Warning! Bulk emails sent from
your PC can reduce email deliverability

From time to time we hear stories of emails not arriving at the destination when they are sent in bulk using Outlook or another email program, but they do arrive when sent via eNudge. There are good reasons for this, some of which are explained below so that you can ensure that you don't run the risk of reducing your email deliverability.

The overarching concept you need to understand is that each email is analysed by anti-spam software sitting between the sender and the recipient, and given a score to determine the likelihood of it being spam. If the score is too high, then the email will be treated as spam, and not delivered to inboxes or text added to the subject to indicate to the recipient that the email is most likely spam (depending on the configuration set by the ISP and email recipient).

  1. When sending bulk emails from Outlook or another email program, people generally create the email and add all their contacts to the BCC field, and then click send. This generates one email sent to many many people, which is a key event looked for by anti-spam software, causing that software to mark your email as spam and not deliver it to any inboxes.

    Using eNudge to send your bulk emails means that one email is generated at a time, and sent to one person including their personalisation. This is far less likely to be considered to be spam.

  2. Repeatedly sending messages to email addresses that have previously bounced will cause anti-spam software to give you a higher starting score for each of your emails, thus reducing deliverability across the board for all your emails.

    eNudge never sends again to an email address that has received a "hard bounce" e.g. email address does not exist, thus reducing the likelihood that your emails will be treated as spam.

  3. Using an email distribution tool such as eNudge causes your emails to automatically start with a very large negative "spam analysis " score, meaning that you have to do a lot more wrong in order to be given a score that causes your email to be identified as spam.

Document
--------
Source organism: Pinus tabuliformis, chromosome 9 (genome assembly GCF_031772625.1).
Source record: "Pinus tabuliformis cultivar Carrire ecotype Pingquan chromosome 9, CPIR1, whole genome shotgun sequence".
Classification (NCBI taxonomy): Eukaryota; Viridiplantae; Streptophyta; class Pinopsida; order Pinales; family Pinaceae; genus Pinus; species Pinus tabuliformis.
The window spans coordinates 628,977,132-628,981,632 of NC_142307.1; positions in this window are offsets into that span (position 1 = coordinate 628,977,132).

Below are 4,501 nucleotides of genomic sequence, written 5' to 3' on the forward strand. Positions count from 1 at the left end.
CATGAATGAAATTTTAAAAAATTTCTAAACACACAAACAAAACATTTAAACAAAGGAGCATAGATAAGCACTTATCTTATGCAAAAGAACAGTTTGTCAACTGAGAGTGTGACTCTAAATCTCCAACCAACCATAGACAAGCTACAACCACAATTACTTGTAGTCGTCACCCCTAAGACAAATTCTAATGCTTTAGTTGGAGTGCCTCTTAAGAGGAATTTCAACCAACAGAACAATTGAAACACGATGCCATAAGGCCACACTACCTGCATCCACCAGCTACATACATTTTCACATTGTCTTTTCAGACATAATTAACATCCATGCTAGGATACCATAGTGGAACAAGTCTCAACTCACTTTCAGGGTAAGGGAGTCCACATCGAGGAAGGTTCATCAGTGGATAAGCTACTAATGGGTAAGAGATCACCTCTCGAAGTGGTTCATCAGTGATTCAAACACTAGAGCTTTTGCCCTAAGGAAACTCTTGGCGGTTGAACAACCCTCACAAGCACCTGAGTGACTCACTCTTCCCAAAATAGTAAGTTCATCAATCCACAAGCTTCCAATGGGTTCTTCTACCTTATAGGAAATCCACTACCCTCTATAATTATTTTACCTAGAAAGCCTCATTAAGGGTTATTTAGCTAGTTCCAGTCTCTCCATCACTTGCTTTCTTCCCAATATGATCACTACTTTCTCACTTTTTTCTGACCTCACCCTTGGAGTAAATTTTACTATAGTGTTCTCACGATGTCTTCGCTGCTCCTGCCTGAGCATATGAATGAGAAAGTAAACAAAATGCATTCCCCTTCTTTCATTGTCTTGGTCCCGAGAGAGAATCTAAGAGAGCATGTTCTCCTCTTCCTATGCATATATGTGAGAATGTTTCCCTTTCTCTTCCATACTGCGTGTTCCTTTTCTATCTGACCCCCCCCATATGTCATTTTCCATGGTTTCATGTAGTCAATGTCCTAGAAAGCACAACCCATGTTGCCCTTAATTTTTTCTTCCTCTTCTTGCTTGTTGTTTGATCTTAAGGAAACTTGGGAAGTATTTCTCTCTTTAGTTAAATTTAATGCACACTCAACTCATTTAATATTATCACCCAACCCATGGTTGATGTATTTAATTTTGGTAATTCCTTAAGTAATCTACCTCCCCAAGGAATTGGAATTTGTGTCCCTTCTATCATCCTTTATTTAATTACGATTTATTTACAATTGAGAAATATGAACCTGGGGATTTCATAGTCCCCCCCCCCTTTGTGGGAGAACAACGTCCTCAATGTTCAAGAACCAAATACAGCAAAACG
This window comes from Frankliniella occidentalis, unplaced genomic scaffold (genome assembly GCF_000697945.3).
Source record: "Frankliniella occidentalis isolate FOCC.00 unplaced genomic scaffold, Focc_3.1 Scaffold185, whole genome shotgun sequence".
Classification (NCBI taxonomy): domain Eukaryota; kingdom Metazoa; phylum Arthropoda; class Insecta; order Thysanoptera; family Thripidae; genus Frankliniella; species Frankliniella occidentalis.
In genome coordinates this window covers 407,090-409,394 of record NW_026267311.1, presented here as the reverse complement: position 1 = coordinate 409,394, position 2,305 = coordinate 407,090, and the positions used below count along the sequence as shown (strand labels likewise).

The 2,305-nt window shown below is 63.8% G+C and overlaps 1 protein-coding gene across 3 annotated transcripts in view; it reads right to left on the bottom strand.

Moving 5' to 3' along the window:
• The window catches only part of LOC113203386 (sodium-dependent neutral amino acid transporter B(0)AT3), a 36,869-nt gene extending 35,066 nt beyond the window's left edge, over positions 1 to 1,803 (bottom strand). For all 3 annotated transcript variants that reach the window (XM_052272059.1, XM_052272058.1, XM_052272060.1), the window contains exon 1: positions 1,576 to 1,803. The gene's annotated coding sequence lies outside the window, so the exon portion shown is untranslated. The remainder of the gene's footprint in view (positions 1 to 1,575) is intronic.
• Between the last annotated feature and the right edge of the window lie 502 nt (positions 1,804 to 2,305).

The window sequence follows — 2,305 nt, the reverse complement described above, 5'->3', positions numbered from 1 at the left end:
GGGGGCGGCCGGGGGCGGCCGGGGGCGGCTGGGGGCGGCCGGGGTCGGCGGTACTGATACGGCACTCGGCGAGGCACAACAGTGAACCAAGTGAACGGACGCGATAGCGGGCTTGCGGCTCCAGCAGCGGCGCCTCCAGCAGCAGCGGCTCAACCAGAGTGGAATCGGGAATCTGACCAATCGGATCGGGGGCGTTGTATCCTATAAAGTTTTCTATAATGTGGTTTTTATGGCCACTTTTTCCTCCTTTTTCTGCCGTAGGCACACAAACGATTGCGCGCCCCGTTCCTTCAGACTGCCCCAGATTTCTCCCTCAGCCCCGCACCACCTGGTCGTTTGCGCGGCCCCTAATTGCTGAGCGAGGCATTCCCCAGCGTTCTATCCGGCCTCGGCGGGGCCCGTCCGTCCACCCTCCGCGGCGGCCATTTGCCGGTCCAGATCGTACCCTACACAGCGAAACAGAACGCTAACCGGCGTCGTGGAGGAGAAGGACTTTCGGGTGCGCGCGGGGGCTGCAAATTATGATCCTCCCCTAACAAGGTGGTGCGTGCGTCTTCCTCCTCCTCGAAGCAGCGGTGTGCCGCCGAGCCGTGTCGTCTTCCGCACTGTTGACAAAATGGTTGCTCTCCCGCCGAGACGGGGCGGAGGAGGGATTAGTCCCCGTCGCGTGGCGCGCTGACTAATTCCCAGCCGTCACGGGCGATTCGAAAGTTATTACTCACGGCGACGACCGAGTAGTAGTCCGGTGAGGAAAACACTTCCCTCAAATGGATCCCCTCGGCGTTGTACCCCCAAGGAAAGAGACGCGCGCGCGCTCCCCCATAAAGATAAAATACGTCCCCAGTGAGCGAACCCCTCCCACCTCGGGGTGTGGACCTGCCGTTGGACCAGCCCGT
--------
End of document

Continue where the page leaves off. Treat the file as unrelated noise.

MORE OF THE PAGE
Recognised email delivery tools such as eNudge have strategies in place to discourage spam, enforce the identification of the sender, and enforce the ability for recipients to unsubscribe, and are accordingly judged as safer than emails originating from an individual.

The above are just a few of the reasons that using eNudge will help you ensure that your emails are delivered to your contacts. You should also continue to ensure that you adhere to the following simple rules to further improve your email deliverability:

  • honour unsubscribe requests. eNudge wont allow you to send email to addresses that have been unsubscribed; you shouldn't send emails to such email addresses, outside of eNudge, as this will greatly annoy your contacts and could result in your emails being reported as spam and your organisation identified as a spammer.
  • get permission before emailing. Ensure that you are adhering to the Spam Act 2003 (Australia) or other relevant anti-spam legislation with regard to obtaining consent. There are circumstances in which you can send emails to recipients that haven't explicitly opted into your messages, but when you do that it is advisable that you explain the basis upon which you are sending the emails to such recipients to reduce the likelihood of annoyance to and complaint by that recipient.

If you have any questions regarding the above, please feel free to get in contact with us.

We are happy to visit your organisation or industry group to give a free presentation on the Spam Act and related topics to audiences of at least 10 persons, in order to assist organisations to understand and comply with the legislation and still make the most out of electronic marketing. Please contact us to discuss your requirements.

Heather Maloney
eNudge - the nudge they need!

Copyright Heather Maloney, eNudge. Publication or use of this article on or off-line, without prior written permission from the author, is prohibited. If you would like to use this article on your Web site or in your publication, please contact us with details of your desired use.